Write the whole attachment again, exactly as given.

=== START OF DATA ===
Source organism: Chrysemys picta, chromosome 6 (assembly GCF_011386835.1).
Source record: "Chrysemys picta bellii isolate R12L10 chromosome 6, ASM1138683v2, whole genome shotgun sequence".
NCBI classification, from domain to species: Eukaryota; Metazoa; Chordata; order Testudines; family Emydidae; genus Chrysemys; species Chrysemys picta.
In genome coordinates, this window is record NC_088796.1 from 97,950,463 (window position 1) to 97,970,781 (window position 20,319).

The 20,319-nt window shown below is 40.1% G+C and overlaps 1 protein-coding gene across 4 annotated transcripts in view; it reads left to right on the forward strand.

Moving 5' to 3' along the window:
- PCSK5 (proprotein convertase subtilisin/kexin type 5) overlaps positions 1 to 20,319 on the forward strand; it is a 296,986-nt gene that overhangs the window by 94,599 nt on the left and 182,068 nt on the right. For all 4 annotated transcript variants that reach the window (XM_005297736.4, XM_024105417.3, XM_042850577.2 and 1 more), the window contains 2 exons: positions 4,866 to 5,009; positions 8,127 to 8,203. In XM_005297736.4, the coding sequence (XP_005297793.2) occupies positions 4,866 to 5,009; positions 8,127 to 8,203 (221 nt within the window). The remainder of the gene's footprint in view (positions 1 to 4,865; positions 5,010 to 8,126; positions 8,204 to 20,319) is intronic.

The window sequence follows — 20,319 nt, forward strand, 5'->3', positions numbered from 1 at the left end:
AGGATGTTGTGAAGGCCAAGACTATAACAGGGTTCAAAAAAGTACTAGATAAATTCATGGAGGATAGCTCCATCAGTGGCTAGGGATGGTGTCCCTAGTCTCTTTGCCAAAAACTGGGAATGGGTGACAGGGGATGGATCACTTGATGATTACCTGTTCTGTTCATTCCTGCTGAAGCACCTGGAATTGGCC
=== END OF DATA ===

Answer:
Source organism: Chrysemys picta, chromosome 6 (assembly GCF_011386835.1).
Source record: "Chrysemys picta bellii isolate R12L10 chromosome 6, ASM1138683v2, whole genome shotgun sequence".
NCBI classification, from domain to species: Eukaryota; Metazoa; Chordata; order Testudines; family Emydidae; genus Chrysemys; species Chrysemys picta.
In genome coordinates, this window is record NC_088796.1 from 97,950,463 (window position 1) to 97,970,781 (window position 20,319).

The 20,319-nt window shown below is 40.1% G+C and overlaps 1 protein-coding gene across 4 annotated transcripts in view; it reads left to right on the forward strand.

Moving 5' to 3' along the window:
- PCSK5 (proprotein convertase subtilisin/kexin type 5) overlaps positions 1 to 20,319 on the forward strand; it is a 296,986-nt gene that overhangs the window by 94,599 nt on the left and 182,068 nt on the right. For all 4 annotated transcript variants that reach the window (XM_005297736.4, XM_024105417.3, XM_042850577.2 and 1 more), the window contains 2 exons: positions 4,866 to 5,009; positions 8,127 to 8,203. In XM_005297736.4, the coding sequence (XP_005297793.2) occupies positions 4,866 to 5,009; positions 8,127 to 8,203 (221 nt within the window). The remainder of the gene's footprint in view (positions 1 to 4,865; positions 5,010 to 8,126; positions 8,204 to 20,319) is intronic.

The window sequence follows — 20,319 nt, forward strand, 5'->3', positions numbered from 1 at the left end:
AGGATGTTGTGAAGGCCAAGACTATAACAGGGTTCAAAAAAGTACTAGATAAATTCATGGAGGATAGCTCCATCAGTGGCTAGGGATGGTGTCCCTAGTCTCTTTGCCAAAAACTGGGAATGGGTGACAGGGGATGGATCACTTGATGATTACCTGTTCTGTTCATTCCTGCTGAAGCACCTGGAATTGGCC